The lawsuit against Los Angeles and its Department of Cannabis Regulation seeks to overturn rules enacted earlier this year that postponed the availability of those licenses for certain businesses, even though broad legal sales began in the state in January 2018.
Under the changes, those licenses would only be available to so-called social-equity operators — people, many of color, who were arrested or convicted of a marijuana-related offense or lived in neighborhoods marked by high marijuana arrest rates.
The lawsuit does not seek to limit the right of social-equity applicants to obtain delivery licenses, but wants the court to permit other stand-alone delivery businesses to apply, which is what the law initially allowed.
The revised regulation, as rewritten by City Council in July, “is a death blow,” said Zachary Pitts, CEO of Ganja Goddess delivery service, who filed the suit along with the trade groups Southern California Coalition and the California Cannabis Couriers Association.
“It’s devastating. No one is going to last until 2025,” Pitts said.
The lawsuit marks the latest sign of turbulence in Los Angeles’ troubled marijuana market, which was once expected to be a world-leading cannabis economy. Instead, illegal sales continue to thrive while legal businesses struggle with hefty taxes, limited licenses and dense regulations that they say choke growth.
Coalition executive director Adam Spiker said delivery businesses have been waiting since 2018 to enter the LA market, only to have the city reverse course as it sought to address widespread complaints about its licensing and social-equity programs. Many have pulled out, damaging the supply chain.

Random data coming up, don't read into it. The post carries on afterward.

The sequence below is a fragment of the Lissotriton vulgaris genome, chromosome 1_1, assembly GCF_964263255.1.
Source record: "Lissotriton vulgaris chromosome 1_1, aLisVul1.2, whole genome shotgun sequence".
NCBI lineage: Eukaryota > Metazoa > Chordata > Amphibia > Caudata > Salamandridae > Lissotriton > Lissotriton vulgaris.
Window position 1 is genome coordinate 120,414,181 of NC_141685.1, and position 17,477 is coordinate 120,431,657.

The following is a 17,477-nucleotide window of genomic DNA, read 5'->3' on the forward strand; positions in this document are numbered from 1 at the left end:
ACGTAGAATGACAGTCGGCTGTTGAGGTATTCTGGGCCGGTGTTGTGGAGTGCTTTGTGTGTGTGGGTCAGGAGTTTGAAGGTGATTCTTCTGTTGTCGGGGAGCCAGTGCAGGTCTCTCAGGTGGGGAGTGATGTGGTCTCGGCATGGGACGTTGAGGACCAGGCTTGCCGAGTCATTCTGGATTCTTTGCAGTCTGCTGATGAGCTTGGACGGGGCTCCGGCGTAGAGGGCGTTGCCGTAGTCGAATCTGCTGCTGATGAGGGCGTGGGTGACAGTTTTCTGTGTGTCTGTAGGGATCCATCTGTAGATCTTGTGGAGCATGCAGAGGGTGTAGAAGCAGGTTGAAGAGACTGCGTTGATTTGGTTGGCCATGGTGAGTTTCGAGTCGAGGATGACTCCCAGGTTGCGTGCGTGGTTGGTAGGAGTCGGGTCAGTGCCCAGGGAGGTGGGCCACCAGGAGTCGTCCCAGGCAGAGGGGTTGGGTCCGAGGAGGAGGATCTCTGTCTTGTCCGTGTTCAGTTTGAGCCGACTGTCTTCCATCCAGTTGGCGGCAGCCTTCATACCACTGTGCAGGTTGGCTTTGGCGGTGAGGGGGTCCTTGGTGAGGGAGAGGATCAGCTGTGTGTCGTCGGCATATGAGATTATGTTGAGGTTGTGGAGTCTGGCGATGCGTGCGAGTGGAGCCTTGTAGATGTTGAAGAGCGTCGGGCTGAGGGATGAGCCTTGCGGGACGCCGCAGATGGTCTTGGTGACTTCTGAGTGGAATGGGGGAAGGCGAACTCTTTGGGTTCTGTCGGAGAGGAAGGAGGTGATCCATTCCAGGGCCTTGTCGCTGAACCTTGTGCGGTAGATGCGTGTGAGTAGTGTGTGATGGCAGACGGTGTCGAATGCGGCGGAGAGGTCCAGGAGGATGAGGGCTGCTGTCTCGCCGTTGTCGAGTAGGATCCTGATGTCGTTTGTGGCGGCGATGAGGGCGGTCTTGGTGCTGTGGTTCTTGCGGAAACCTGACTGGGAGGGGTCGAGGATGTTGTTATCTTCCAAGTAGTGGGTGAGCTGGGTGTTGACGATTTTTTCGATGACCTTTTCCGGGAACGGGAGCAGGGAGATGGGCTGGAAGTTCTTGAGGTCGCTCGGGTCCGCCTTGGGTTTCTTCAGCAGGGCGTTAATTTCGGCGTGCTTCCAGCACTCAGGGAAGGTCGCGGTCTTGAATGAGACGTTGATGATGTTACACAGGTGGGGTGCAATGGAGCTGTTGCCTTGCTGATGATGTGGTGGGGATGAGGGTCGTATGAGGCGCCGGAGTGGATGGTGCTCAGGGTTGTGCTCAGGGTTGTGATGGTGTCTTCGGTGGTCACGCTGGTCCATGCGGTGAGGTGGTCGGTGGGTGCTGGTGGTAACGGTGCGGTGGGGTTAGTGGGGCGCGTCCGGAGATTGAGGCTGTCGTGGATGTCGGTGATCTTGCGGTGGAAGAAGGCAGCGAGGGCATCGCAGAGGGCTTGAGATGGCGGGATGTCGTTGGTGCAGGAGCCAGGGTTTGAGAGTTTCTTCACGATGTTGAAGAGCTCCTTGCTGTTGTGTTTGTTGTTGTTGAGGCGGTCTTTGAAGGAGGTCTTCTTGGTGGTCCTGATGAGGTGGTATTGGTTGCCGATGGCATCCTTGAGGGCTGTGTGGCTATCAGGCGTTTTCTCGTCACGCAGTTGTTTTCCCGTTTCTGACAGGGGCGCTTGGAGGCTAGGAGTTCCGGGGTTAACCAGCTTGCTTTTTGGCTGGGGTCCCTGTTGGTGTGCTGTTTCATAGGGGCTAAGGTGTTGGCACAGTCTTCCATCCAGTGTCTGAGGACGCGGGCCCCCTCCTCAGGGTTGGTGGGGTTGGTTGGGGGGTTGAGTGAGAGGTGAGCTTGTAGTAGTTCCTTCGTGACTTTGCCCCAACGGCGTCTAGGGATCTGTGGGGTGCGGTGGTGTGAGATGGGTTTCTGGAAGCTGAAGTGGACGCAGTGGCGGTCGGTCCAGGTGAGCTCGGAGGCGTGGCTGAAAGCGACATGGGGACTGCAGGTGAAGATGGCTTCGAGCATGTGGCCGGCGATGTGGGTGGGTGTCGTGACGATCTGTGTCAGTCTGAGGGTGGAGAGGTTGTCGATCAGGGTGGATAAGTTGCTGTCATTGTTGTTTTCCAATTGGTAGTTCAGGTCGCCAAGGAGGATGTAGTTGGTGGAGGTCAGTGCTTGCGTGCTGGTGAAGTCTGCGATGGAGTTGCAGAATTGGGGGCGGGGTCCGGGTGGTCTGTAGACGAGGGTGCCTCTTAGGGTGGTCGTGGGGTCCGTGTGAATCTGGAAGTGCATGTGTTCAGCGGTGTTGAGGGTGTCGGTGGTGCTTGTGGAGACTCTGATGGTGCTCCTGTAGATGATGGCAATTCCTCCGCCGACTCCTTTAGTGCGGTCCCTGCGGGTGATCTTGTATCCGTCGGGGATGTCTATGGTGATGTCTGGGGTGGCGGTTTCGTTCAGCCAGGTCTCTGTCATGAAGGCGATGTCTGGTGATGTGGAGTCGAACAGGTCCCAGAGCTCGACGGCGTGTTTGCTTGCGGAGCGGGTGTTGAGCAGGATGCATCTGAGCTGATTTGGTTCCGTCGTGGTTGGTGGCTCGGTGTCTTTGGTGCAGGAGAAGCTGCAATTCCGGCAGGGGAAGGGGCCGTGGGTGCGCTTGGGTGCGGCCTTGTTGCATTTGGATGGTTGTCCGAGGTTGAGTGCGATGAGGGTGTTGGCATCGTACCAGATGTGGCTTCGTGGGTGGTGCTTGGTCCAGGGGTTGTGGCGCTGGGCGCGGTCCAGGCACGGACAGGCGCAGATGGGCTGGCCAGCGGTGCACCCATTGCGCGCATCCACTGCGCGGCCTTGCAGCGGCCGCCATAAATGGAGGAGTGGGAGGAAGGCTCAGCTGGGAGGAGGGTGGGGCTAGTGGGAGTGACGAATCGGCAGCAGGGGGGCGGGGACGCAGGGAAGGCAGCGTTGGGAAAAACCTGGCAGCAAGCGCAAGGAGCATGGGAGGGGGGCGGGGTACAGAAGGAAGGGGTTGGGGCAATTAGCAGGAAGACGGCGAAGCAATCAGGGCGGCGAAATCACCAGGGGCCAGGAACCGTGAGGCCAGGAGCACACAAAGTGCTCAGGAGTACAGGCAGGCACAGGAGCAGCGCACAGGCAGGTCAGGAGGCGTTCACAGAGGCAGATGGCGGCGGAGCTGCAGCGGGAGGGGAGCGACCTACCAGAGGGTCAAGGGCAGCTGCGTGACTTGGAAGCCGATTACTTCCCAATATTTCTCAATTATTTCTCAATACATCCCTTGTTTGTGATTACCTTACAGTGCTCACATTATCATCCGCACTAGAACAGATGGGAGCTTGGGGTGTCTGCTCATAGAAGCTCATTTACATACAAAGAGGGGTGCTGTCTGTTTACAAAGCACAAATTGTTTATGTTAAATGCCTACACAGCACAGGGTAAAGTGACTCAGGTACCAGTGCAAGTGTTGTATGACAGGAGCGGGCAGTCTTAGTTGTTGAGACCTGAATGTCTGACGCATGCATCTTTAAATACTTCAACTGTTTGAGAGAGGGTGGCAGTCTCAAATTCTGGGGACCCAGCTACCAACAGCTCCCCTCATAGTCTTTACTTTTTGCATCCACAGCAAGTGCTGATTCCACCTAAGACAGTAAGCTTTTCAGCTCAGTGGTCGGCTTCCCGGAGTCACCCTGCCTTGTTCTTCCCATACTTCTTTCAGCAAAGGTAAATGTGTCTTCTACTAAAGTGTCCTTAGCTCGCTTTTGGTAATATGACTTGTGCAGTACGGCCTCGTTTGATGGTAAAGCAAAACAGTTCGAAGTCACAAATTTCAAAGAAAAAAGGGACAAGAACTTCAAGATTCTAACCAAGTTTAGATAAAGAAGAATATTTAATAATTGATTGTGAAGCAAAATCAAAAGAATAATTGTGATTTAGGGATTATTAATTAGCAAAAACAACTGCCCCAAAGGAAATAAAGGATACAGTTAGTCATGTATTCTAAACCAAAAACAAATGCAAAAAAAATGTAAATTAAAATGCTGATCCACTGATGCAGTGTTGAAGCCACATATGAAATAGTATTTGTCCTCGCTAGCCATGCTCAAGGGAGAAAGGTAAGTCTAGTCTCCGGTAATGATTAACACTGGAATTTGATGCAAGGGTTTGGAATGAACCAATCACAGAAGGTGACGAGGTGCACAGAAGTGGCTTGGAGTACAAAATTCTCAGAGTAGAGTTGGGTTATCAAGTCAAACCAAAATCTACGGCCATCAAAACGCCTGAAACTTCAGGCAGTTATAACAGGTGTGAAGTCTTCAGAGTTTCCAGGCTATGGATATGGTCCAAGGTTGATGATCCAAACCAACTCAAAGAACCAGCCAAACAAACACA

“These people have sat here and waited” to legally enter the market, Spiker said. “Out of nowhere their pathway … was taken.”
The lawsuit said that the city cannabis agency was initially required by law to issue 20 licenses under a delivery pilot program to non-social equity businesses. But the agency never accepted applications for those licenses through mid-2020.
Instead the law was recast, and only social-equity license holders would be eligible for new retail and delivery licenses through 2025.
Pitts said the lack of stand-alone delivery licenses in LA poses economic and organizational problems for his company, which has manufacturing and distribution licenses in Los Angeles, while its primary delivery license is in Oakland, east of San Francisco. He said the company has invested hundreds of thousands of dollars in LA in anticipation of a delivery license, which is now unavailable until 2025.
The delay in licenses will only open another pathway for illegal operators to flourish, he said.
In Los Angeles “every part of the cannabis industry has gotten licensing, except delivery,” he added. “It was taken away from us and it has real consequences. It’s only hurting people.”
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